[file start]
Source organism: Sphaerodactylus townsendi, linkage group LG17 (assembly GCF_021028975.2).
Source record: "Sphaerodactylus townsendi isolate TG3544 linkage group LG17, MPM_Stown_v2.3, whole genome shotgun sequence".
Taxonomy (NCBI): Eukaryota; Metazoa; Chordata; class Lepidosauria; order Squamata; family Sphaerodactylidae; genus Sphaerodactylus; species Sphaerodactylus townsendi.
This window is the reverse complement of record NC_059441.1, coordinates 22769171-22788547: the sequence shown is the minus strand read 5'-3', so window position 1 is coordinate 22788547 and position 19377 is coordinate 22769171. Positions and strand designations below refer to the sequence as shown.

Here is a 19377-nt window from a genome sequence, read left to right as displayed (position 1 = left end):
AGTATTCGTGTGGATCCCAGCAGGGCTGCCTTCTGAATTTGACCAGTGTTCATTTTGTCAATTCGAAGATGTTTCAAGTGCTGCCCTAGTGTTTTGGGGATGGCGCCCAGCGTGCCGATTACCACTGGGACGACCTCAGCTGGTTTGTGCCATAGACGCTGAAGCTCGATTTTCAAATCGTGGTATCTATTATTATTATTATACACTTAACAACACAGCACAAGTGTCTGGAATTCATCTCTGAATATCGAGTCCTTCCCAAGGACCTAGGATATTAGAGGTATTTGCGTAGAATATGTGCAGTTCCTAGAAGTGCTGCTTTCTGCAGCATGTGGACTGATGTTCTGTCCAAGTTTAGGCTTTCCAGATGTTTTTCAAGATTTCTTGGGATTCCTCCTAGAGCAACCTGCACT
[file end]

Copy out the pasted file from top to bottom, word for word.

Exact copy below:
Source organism: Sphaerodactylus townsendi, linkage group LG17 (assembly GCF_021028975.2).
Source record: "Sphaerodactylus townsendi isolate TG3544 linkage group LG17, MPM_Stown_v2.3, whole genome shotgun sequence".
Taxonomy (NCBI): Eukaryota; Metazoa; Chordata; class Lepidosauria; order Squamata; family Sphaerodactylidae; genus Sphaerodactylus; species Sphaerodactylus townsendi.
This window is the reverse complement of record NC_059441.1, coordinates 22769171-22788547: the sequence shown is the minus strand read 5'-3', so window position 1 is coordinate 22788547 and position 19377 is coordinate 22769171. Positions and strand designations below refer to the sequence as shown.

Here is a 19377-nt window from a genome sequence, read left to right as displayed (position 1 = left end):
AGTATTCGTGTGGATCCCAGCAGGGCTGCCTTCTGAATTTGACCAGTGTTCATTTTGTCAATTCGAAGATGTTTCAAGTGCTGCCCTAGTGTTTTGGGGATGGCGCCCAGCGTGCCGATTACCACTGGGACGACCTCAGCTGGTTTGTGCCATAGACGCTGAAGCTCGATTTTCAAATCGTGGTATCTATTATTATTATTATACACTTAACAACACAGCACAAGTGTCTGGAATTCATCTCTGAATATCGAGTCCTTCCCAAGGACCTAGGATATTAGAGGTATTTGCGTAGAATATGTGCAGTTCCTAGAAGTGCTGCTTTCTGCAGCATGTGGACTGATGTTCTGTCCAAGTTTAGGCTTTCCAGATGTTTTTCAAGATTTCTTGGGATTCCTCCTAGAGCAACCTGCACT